How aquaculture will shape the future of Olympia oysters at Elkhorn Slough:  “For the first time in California history, scientists are turning to shellfish farming techniques to restore native oyster populations.  The groundbreaking research is taking place with Olympia oysters at CDFW’s Elkhorn Slough National Estuarine Research Reserve in Monterey County, in partnership with the California State University’s nearby Moss Landing Marine Laboratories and its new Center for Aquaculture. Olympia oysters and other shellfish were once so abundant at Elkhorn Slough that Native Americans living there had multiple processing centers along the estuary’s banks to handle their harvest.  ... ”  Read more from the Department of Fish and Wildlife here:  How aquaculture will shape the future of Olympia oysters at Elkhorn Slough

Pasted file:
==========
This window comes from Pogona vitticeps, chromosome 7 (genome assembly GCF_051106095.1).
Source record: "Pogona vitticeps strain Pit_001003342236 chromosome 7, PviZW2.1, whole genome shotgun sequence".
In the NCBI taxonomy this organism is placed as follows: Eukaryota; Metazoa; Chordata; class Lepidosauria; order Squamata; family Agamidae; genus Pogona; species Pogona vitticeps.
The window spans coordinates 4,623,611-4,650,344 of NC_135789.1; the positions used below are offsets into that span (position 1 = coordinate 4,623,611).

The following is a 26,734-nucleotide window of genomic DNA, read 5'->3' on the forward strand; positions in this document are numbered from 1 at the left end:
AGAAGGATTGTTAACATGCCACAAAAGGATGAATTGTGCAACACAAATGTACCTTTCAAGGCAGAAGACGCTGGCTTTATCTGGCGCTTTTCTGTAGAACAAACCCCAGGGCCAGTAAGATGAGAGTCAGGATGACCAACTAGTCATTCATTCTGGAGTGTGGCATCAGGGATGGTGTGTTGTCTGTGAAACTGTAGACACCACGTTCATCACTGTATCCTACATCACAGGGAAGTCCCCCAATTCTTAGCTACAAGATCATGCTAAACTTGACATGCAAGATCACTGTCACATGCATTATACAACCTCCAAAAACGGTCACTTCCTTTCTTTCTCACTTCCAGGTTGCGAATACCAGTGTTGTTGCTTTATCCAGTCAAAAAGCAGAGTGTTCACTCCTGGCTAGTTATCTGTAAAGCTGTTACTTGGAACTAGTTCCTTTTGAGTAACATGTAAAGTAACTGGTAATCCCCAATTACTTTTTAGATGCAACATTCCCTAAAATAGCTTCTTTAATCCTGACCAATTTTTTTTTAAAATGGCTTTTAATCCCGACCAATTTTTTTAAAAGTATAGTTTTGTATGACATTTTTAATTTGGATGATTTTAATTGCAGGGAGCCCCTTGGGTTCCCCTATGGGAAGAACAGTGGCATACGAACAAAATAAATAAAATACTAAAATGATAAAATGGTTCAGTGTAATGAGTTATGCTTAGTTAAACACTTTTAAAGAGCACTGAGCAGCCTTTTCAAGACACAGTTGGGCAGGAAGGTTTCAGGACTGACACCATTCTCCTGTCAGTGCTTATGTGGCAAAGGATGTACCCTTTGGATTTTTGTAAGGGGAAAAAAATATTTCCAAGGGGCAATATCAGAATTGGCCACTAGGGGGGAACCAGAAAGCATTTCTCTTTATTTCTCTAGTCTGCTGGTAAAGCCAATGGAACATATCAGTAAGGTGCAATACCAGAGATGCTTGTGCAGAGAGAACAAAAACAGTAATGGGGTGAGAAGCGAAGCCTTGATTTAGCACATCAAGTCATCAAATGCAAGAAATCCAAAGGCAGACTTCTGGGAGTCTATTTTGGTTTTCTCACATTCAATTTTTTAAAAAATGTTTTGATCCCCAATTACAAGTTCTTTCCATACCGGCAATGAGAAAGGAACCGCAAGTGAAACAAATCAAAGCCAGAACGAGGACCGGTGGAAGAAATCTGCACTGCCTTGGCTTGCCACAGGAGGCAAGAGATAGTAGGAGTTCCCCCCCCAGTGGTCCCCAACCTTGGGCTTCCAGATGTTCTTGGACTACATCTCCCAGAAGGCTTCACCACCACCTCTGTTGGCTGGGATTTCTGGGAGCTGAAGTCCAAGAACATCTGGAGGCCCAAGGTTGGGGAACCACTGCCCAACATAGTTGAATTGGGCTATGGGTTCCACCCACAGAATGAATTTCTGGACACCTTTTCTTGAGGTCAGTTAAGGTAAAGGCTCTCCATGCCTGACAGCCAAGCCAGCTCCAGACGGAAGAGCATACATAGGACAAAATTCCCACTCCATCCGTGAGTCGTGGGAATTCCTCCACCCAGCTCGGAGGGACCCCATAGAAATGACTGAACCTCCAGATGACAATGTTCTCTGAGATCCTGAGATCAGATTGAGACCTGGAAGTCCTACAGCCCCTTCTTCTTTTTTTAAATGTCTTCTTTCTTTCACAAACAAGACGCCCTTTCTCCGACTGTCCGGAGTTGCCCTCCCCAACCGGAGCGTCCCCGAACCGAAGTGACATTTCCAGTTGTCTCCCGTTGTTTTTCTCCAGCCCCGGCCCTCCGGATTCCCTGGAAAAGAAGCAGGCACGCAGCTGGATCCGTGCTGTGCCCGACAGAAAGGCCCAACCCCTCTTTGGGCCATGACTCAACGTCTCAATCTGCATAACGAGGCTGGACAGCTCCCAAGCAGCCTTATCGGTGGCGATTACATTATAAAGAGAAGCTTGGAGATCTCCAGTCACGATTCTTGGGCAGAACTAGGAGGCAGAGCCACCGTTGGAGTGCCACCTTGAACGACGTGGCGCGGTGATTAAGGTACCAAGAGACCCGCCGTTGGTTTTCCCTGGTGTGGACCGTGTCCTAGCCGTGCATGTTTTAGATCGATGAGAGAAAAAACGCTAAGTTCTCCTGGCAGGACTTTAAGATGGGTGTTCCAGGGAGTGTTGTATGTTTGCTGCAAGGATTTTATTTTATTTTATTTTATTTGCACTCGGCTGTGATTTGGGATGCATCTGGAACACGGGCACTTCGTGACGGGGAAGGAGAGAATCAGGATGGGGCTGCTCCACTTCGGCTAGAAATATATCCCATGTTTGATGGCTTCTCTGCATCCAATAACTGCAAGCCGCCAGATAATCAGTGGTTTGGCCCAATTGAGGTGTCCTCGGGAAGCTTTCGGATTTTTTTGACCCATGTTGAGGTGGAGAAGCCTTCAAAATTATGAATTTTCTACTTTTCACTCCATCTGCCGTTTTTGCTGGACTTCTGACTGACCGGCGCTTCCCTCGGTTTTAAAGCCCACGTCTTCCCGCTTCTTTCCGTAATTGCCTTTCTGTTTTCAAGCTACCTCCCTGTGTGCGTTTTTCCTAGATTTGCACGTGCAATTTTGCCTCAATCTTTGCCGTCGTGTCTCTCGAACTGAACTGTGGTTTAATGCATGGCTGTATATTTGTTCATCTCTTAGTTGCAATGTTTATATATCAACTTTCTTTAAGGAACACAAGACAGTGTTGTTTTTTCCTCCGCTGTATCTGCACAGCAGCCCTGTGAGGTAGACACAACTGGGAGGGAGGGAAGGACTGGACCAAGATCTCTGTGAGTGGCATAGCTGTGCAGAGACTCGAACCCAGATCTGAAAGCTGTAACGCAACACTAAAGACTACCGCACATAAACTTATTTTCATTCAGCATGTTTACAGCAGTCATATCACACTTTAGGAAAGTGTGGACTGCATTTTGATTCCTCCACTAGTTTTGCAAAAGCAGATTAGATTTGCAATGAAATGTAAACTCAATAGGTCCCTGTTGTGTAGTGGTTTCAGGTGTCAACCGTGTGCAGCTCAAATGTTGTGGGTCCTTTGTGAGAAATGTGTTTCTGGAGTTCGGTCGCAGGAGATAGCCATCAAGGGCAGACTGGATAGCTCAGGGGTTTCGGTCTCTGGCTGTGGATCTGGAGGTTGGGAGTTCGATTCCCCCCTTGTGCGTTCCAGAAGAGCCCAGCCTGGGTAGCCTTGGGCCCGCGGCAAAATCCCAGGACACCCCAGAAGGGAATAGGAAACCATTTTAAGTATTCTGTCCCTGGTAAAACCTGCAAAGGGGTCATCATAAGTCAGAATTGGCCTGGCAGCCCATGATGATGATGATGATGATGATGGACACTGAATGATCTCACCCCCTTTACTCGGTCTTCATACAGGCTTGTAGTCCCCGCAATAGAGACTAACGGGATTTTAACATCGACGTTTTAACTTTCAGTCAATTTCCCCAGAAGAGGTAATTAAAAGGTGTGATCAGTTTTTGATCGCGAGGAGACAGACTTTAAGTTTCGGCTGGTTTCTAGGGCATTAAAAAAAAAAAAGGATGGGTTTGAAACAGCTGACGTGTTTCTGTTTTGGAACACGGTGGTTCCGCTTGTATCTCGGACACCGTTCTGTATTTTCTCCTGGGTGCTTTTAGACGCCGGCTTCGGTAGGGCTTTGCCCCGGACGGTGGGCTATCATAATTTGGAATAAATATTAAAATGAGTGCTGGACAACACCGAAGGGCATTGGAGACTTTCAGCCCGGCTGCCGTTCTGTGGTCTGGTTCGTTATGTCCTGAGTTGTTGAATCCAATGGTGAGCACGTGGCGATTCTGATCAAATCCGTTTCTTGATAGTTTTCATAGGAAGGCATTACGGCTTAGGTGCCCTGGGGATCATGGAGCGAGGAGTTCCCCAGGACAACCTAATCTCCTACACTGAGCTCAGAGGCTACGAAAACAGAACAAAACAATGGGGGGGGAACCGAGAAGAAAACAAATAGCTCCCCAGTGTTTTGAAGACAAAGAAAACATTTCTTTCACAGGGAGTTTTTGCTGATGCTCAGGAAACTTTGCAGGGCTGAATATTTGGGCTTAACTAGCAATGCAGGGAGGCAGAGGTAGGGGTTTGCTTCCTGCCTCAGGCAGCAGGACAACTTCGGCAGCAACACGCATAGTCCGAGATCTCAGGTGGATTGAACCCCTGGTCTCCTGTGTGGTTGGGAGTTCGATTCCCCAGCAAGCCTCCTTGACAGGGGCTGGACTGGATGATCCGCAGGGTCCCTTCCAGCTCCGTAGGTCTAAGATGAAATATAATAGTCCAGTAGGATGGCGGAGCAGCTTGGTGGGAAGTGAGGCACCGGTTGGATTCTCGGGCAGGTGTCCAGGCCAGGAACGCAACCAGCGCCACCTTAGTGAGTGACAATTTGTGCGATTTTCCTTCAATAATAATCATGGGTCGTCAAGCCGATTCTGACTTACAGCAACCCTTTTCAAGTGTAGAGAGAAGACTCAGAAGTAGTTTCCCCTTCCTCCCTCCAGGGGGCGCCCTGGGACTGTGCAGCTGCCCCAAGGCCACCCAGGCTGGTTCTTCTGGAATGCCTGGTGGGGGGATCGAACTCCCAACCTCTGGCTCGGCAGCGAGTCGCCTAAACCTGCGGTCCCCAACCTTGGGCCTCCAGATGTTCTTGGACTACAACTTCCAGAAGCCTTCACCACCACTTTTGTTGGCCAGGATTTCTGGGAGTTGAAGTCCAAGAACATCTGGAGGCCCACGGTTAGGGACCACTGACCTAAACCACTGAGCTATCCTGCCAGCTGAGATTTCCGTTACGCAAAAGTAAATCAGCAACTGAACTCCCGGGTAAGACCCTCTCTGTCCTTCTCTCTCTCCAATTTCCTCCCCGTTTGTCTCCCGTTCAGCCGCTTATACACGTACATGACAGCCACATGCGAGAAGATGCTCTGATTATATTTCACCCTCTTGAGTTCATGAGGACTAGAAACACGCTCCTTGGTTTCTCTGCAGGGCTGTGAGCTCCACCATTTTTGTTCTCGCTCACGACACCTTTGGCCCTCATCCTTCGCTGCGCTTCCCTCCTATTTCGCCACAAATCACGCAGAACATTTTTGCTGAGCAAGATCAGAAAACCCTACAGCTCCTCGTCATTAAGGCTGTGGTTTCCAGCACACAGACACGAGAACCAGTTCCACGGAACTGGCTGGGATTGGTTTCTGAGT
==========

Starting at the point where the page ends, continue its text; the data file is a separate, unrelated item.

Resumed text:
Students become ‘Estuary Explorers’ at the Elkhorn Slough National Estuarine Research Reserve:  “Elkhorn Elementary School in California serves a predominantly low-income, Hispanic community that resides within the Elkhorn Slough watershed. In 2014, the Elkhorn Slough National Estuarine Research Reserve (NERR) received a Bay Watershed Education and Training (B-WET) grant to create the Estuary Explorers Cluboffsite link, an afterschool program in partnership with Elkhorn Elementary School. This program provides a unique opportunity for local students to experience the Elkhorn Slough Reserve. … ”  Read more from NOAA here:  Students become ‘Estuary Explorers’ at the Elkhorn Slough National Estuarine Research Reserve